Séminaire PMMH - Antoine Gaillard, University of Amsterdam

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16 décembre 2022 11:00 » 12:00 — Salle réunion PMMH 1

Applications and rheological characterisation of polymer solutions

Polymer solutions, such as saliva or egg white, belong to an important category of non-Newtonian liquids called viscoelastic liquids. Such liquids are known to exhibit a strong “strain-hardening” behaviour in extensional flows, meaning that strong stresses can arise due to the stretching and progressive unravelling of polymer chains. This is why filaments of saliva are surprisingly resistant in spite of their low shear viscosity. Over the years, polymers have been found to be useful additives in many flow applications such as satellite droplets suppression in inkjet printing and turbulent drag reduction in pipe flow.

In this talk, I will start by presenting our experimental results on the effect of viscoelasticity in two flow situations where, in spite of many attempts, no fully convincing theory has yet been proposed. These flow situations, which are particularly relevant in agriculture, are (i) the fragmentation of a liquid sheet into droplets (spray) and (ii) the dynamics of a droplet impacting on a hydrophobic substrate. We show that polymer addition to a Newtonian solvent leads to the formations of larger droplets in sprays, which helps minimising pollution in pesticide spraying where small aerosol droplets could otherwise be carried away by the wind instead of reaching the target plant, and slows down the retraction dynamics of impacting droplets, hence increasing the efficiency of droplet deposition on plants by preventing them to bounce off the leaves.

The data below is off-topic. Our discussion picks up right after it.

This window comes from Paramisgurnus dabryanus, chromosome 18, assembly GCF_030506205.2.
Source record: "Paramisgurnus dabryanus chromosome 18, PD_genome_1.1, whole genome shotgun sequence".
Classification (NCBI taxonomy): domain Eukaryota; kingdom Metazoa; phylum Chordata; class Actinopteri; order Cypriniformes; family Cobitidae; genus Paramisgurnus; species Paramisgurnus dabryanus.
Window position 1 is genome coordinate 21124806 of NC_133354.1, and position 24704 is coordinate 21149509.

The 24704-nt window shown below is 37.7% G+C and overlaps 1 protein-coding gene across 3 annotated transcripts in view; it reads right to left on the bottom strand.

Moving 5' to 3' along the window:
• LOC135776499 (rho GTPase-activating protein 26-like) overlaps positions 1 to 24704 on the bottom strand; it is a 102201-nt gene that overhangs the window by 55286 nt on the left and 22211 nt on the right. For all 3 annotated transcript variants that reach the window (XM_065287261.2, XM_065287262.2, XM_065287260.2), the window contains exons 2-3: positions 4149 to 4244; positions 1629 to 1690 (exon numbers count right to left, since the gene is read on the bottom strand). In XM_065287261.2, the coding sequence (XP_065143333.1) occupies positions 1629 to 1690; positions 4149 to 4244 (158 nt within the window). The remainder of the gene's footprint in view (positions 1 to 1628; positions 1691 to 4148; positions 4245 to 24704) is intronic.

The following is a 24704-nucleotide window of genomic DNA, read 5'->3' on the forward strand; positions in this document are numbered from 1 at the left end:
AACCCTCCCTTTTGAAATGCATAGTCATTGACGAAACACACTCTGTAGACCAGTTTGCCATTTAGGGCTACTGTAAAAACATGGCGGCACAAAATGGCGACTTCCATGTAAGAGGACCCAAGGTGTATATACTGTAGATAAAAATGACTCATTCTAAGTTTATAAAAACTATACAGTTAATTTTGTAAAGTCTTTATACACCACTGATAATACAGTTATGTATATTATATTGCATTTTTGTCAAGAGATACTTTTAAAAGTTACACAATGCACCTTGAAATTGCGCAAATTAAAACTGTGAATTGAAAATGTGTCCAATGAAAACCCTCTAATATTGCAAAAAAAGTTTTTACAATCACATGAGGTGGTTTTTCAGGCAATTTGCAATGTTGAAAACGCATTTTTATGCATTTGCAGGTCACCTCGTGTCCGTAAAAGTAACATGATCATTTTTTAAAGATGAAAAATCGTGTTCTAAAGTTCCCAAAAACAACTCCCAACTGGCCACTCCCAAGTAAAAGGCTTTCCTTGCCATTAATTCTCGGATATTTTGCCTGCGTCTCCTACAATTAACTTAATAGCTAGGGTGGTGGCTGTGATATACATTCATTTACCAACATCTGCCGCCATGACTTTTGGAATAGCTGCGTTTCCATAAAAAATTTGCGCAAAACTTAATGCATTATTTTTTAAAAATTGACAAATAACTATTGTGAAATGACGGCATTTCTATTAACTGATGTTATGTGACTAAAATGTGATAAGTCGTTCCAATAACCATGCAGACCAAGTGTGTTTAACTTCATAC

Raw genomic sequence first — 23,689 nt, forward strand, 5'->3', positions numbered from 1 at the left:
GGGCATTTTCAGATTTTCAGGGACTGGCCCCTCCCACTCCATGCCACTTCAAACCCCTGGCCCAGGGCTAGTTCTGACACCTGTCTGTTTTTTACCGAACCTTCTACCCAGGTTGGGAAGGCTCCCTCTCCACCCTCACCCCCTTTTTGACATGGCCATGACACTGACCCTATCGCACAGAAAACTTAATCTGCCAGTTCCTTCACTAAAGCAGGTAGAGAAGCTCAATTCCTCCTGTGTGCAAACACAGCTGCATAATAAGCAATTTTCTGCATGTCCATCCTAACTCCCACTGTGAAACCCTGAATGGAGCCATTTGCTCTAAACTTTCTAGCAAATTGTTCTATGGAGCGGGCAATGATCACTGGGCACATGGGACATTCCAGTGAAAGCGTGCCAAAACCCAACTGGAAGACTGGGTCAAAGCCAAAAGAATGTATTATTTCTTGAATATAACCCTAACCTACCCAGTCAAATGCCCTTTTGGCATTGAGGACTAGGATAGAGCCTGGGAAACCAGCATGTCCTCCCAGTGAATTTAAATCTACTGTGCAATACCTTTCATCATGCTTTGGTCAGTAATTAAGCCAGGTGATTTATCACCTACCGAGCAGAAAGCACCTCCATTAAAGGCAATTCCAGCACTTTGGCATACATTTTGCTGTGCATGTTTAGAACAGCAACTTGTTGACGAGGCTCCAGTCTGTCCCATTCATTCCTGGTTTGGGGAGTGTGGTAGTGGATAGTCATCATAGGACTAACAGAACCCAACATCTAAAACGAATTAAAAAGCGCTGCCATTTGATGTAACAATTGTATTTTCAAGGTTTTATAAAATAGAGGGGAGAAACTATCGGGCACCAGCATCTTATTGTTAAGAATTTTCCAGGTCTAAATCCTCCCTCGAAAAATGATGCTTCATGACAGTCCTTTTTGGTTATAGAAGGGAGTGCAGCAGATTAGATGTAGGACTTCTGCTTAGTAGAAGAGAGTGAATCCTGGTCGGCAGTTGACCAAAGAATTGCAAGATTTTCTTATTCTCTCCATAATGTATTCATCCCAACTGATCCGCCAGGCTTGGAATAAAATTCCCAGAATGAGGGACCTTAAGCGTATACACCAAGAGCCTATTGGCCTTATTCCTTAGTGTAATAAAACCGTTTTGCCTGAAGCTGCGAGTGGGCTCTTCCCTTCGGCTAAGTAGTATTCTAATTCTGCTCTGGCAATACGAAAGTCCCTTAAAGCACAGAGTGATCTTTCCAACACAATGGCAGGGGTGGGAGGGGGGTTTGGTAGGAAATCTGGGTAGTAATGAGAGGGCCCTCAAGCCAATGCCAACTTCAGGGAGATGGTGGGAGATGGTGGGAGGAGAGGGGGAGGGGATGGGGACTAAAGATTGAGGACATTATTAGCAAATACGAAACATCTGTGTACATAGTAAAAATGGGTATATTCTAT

In order to rationalise such experimental results and to compare them with predictions of viscoelasticity models, measurements of the mechanical (rheological) properties of the liquid are required. However, our recent experimental results show that the most standard extensional rheology technique, which relies on the thinning dynamics of a liquid bridge during droplet pinch-off, can surprisingly give different outcomes for a given liquid depending on the initial size of the bridge, hence questioning the claim of universality of this method.

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